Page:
The Sewing Center is located at the Shekhwara Village School, a free school established by Diane Kirwin and several local Indian humanitarians in 2009.  This school is the only quality academic education available to its 100 to 110 students in the area. Some students walk as far as 3 ½ kilometers (about 2 miles) to school each day. There are currently five classes at the school and snacks are provided five days a week for the students. There is also a Saturday yoga class. The Shekhwara Village School also hosts the Kirwin International Health Clinic that is open on Saturday mornings at the school. The clinic provides free health and medical services to families of the school’s students. Each week, about 30-40 patients, mostly women and their children, get treatment.


Snack time at Kirwin James International School. See KIRFindia.org
To support KIRF's Sewing Centre at the Shekhwara Village School or the Kirwin International Health Clinic, please contact us or make a donation at KIRFaid.org/donate. Please indicate that the donation is specifically for the "Shekhwara India Project". Thank you. :)

Below are recent photos of the Health Clinic at the Shekhwara Village School in Bihar, India.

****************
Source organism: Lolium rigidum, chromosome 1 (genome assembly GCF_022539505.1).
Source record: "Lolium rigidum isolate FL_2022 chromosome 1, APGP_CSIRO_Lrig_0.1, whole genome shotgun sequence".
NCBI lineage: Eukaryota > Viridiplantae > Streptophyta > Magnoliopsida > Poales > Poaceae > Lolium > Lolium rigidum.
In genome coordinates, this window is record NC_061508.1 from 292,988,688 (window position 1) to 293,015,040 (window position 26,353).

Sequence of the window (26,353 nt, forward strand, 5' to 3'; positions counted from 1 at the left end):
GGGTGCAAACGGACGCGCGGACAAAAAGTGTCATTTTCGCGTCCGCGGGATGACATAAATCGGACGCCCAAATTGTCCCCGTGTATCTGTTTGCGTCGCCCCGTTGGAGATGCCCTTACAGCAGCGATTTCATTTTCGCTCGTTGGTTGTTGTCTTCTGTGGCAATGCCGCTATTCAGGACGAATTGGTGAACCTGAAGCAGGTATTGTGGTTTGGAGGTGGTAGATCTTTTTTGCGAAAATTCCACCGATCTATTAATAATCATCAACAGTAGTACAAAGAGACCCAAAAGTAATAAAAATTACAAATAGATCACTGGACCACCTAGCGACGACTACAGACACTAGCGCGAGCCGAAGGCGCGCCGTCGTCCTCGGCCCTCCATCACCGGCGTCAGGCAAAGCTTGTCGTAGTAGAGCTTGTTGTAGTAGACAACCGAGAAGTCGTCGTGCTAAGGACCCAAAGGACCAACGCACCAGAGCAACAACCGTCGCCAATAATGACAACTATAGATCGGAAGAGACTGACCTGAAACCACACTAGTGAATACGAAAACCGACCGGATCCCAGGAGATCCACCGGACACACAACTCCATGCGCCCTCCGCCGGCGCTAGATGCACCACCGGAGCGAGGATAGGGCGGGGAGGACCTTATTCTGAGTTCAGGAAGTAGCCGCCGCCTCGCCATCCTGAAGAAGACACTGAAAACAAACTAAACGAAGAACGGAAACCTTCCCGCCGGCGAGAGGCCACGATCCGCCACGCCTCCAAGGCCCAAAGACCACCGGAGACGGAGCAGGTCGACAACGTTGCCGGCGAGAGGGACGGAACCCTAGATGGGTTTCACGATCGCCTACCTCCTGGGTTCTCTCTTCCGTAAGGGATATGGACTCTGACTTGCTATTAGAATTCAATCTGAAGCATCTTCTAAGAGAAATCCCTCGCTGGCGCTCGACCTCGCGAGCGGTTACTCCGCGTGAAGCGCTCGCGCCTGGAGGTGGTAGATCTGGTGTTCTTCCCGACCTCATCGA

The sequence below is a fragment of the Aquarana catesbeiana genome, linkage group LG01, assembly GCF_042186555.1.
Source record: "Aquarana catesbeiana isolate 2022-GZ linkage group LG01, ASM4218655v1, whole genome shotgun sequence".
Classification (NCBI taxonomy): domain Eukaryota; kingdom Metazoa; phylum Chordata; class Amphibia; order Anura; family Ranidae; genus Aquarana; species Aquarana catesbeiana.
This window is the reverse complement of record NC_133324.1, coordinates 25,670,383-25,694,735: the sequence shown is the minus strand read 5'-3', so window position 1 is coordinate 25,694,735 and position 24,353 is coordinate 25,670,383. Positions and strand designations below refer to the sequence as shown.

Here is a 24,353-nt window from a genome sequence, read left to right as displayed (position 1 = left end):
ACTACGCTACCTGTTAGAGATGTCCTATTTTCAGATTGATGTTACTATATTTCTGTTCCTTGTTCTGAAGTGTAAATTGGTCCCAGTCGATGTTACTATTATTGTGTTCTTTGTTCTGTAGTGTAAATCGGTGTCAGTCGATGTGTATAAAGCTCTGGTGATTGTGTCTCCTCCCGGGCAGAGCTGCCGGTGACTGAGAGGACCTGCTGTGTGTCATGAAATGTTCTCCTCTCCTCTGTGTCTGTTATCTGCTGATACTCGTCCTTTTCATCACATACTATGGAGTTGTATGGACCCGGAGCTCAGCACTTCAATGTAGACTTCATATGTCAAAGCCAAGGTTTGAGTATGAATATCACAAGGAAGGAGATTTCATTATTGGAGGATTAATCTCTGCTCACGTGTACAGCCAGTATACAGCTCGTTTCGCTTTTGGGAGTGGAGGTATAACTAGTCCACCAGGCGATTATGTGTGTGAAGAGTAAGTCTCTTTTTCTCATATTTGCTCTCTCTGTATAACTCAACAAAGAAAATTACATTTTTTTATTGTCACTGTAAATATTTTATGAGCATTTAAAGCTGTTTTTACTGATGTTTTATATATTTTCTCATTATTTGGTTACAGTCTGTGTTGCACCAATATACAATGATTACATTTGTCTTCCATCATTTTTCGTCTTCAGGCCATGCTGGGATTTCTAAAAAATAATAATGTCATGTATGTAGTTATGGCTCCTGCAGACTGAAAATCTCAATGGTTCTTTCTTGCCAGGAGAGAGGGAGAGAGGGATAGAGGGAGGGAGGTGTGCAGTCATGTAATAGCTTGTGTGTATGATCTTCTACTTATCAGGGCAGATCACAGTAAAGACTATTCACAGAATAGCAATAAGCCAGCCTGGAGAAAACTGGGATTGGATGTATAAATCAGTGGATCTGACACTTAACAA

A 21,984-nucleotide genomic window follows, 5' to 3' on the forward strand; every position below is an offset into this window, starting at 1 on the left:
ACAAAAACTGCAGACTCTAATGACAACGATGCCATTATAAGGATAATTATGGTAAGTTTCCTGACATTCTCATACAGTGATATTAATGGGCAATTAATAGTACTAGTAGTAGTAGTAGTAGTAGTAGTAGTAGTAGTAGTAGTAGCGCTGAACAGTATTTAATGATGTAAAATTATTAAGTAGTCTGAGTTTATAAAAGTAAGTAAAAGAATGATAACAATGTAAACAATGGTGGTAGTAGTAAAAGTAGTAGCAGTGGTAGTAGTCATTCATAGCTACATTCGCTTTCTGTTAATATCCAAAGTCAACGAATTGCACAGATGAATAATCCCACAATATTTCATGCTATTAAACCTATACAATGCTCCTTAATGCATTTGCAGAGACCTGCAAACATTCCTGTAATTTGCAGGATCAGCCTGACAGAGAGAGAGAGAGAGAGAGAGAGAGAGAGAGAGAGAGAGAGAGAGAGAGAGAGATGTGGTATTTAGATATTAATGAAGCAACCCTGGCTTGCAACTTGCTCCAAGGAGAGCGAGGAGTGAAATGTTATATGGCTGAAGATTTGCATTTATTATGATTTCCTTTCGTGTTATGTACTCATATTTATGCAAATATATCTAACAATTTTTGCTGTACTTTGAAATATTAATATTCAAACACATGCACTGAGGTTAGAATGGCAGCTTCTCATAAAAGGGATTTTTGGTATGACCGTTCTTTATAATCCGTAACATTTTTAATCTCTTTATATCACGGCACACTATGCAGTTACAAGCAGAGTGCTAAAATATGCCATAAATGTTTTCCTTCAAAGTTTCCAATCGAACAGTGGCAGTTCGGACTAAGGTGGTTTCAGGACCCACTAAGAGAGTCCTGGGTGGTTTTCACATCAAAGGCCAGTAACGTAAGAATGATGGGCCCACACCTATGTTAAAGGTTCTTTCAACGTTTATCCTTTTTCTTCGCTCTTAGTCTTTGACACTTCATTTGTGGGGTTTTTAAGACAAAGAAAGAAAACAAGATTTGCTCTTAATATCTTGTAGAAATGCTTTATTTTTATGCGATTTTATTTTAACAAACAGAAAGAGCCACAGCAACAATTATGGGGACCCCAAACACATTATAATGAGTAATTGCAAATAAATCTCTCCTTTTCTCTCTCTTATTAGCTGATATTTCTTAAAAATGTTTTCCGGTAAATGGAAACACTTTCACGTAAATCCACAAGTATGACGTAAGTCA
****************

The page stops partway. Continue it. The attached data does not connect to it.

Refugee, migrant and IDP children in Burma get school supplies from KIRF

KIRF has been getting needed school supplies and some food aid to IDP (“internally displaced people”) children in conflict areas in the Eastern Karen State of Burma and to child refugees in northern Thailand since 2008. We have been able to do this through an aid network coordinated by the Community Schools Program. This non-profit organization based in northern Thailand has provided access to education, medical care and basic necessities to refugee and migrant families from Burma as well as IDP families in Burma since 2001.

The local community-run schools we are supporting are the only source of formal education to their young students. Resisting regime pressure to shut down, they rely on international support through the Community Schools Program to prevail in the conflict areas of eastern Burma. Every year since 2008 we have been helping these kids have a better future through education with the help of the Community Schools Program. The first two photos (top left and bottom right) of this article were taken in a few months ago at an IDP school inside of Burma. As you can see, it is easy to fall in love with these kids!. We try to support them and their teachers as much as we can.

In 2006 the Community Schools program was recognized by the World’s Children Prize Foundation of Sweden and received funding for 25 of their community supported schools. As part of this recognition, a formal needs assessment was done that identified the action areas of child abuse in the Eastern Karen State of Burma. According to the "Activity Report of the WCPRC in Burma - May 2011" report published by the Community Schools' Program, here are those areas of concern: